I managed to e publish my SF book called 'Kreator' after thinking that such a small fry book will have to be free.... Unless the author is already well represented in the world of publications, the chances of having regular readers have to be quite small. I didn't expect to receive any actual 'earnings' . It is cheaper, free even, as opposed to making real books with cutting edges. With so many people writing today, and the ease of publishing e books, I imagined that making money would be, as has been historically the case within the arts, an abstract idea, of no real substance. Perhaps I will be wrong, and you can say so, but there is something quite satisfying about doing things for nothing materially. I have done it expertly for many years here in the UK, and as a result I have to lose a few pounds! Creative people are usually rich in ideas but poor in money terms. Changing that would be a real revolution! I like the idea of ebooks being used to raise money for something worthwhile though...like appropriate rain forest conservation or tree planting. Perhaps Kindle could think of a way to make this possible as an option? Make it do something that's real for contributing writers. After all, the world wide web was given freely to make such things possible. The global Amazon rain forests?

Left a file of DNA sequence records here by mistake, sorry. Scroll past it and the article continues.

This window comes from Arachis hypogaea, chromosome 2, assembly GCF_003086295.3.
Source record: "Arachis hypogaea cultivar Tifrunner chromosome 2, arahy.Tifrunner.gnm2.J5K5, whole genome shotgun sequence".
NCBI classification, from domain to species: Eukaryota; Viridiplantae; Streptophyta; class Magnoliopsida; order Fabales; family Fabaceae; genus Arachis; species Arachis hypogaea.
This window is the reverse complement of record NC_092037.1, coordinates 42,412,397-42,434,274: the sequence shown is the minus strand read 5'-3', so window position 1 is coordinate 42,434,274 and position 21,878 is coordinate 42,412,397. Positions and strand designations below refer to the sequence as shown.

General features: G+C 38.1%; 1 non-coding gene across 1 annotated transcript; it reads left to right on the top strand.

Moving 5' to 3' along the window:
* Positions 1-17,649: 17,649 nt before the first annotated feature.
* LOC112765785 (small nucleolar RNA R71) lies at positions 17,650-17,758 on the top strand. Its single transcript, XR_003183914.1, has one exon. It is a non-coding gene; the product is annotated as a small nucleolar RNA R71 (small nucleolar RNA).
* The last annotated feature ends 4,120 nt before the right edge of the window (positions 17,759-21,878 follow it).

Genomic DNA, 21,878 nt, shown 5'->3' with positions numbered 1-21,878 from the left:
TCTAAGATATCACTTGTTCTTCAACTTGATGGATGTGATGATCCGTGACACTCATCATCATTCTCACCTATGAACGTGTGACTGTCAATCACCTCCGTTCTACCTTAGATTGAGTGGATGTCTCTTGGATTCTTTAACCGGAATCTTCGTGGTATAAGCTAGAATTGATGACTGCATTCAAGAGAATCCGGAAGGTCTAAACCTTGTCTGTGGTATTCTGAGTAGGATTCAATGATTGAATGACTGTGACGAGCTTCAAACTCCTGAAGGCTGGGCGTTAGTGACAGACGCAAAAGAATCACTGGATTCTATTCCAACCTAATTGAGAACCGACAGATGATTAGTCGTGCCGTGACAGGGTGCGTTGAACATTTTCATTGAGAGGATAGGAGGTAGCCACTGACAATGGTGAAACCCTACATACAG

I think it's a great idea... if you can afford to do it like that.:) I would love to be able to give some of my proceeds to an humanitarian effort. As far as letting them go for nothing, you can do that on the KDP Select program (albeit, the proceeds would not go to a charitable cause). I've been writing for 30 years, and have recently put about half of my books onto Kindle. The sales, so far, are OK... not great, but better than expected.:) Perhaps, if Kindle won't let you "sell" your book for 0.00, you could advertize it for the minimal, and then whatever you make off of it, you could give to a good cause.:) Happy New Year!
You wrote "the world wide web was given freely". Not it was not. Just because you and I have not paid for the world wide web directly doesn't mean that it was free. First, American taxpayers' money was funding the US Department of Defense project, the ARPANET. The universities that participated in the project are financed from various sources too. Somebody has been paying all along. The Internet was "given" not for free, but for pennies on the dollar to the rest of the world in earnest when Global Crossing, a telecommunications company that provides computer networking services worldwide, went bankrupt in 2000 or 2001. The investors who lost money have paid for the cheap access to the Internet world-wide. There is no such thing as "free". Somebody always pays, even if you or I don't.